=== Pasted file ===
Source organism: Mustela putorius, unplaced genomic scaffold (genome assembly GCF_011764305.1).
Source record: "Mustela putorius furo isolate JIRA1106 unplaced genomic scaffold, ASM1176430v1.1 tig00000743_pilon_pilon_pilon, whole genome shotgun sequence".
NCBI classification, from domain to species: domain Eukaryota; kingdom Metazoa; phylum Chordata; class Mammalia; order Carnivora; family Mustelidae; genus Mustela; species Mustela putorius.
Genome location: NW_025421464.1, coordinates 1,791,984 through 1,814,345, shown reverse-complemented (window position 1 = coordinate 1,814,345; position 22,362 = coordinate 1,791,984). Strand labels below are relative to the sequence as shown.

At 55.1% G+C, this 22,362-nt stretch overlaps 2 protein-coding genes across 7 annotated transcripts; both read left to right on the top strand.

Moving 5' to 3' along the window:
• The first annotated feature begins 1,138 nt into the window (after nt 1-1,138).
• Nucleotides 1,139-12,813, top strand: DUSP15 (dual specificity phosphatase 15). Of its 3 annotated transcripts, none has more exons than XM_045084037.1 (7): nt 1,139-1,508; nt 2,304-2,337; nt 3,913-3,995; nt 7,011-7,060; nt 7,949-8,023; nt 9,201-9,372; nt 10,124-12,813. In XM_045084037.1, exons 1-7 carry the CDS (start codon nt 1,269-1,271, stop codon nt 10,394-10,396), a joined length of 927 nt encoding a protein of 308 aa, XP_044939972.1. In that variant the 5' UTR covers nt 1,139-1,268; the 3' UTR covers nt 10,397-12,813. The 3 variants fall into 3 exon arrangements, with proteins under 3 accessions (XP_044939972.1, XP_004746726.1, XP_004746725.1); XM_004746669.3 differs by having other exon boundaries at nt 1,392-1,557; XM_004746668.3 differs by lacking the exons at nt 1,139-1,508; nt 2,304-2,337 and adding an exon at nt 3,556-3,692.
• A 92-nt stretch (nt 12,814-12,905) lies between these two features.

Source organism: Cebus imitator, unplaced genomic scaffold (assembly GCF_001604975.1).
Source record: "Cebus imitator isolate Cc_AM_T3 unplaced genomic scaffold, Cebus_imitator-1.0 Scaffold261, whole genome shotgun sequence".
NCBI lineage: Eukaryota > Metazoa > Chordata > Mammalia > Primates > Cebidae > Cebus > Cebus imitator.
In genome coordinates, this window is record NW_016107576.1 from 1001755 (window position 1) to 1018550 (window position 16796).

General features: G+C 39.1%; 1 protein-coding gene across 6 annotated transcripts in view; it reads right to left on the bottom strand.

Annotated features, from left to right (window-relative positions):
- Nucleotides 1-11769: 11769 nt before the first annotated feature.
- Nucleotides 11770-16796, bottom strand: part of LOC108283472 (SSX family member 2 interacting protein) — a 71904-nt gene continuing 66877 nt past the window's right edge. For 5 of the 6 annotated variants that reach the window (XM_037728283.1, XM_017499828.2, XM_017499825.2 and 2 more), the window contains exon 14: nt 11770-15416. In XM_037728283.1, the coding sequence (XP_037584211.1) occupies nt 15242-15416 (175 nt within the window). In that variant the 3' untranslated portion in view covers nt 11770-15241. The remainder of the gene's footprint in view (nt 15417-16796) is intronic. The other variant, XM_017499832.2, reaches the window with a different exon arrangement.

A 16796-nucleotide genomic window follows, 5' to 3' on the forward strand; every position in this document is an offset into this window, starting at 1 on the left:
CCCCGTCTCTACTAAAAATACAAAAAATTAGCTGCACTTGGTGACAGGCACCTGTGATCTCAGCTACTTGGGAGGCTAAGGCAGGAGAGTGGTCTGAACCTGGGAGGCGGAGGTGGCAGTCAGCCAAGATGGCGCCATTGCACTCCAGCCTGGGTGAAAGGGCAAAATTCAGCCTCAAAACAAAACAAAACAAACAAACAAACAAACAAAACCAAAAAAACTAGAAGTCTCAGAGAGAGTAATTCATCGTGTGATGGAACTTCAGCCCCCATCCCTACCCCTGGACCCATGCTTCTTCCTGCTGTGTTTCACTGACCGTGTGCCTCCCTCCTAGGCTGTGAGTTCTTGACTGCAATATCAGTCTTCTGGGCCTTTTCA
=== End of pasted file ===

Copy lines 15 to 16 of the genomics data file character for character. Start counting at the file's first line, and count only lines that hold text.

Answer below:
Annotated features, from left to right (window-relative positions):
- Nucleotides 1-11769: 11769 nt before the first annotated feature.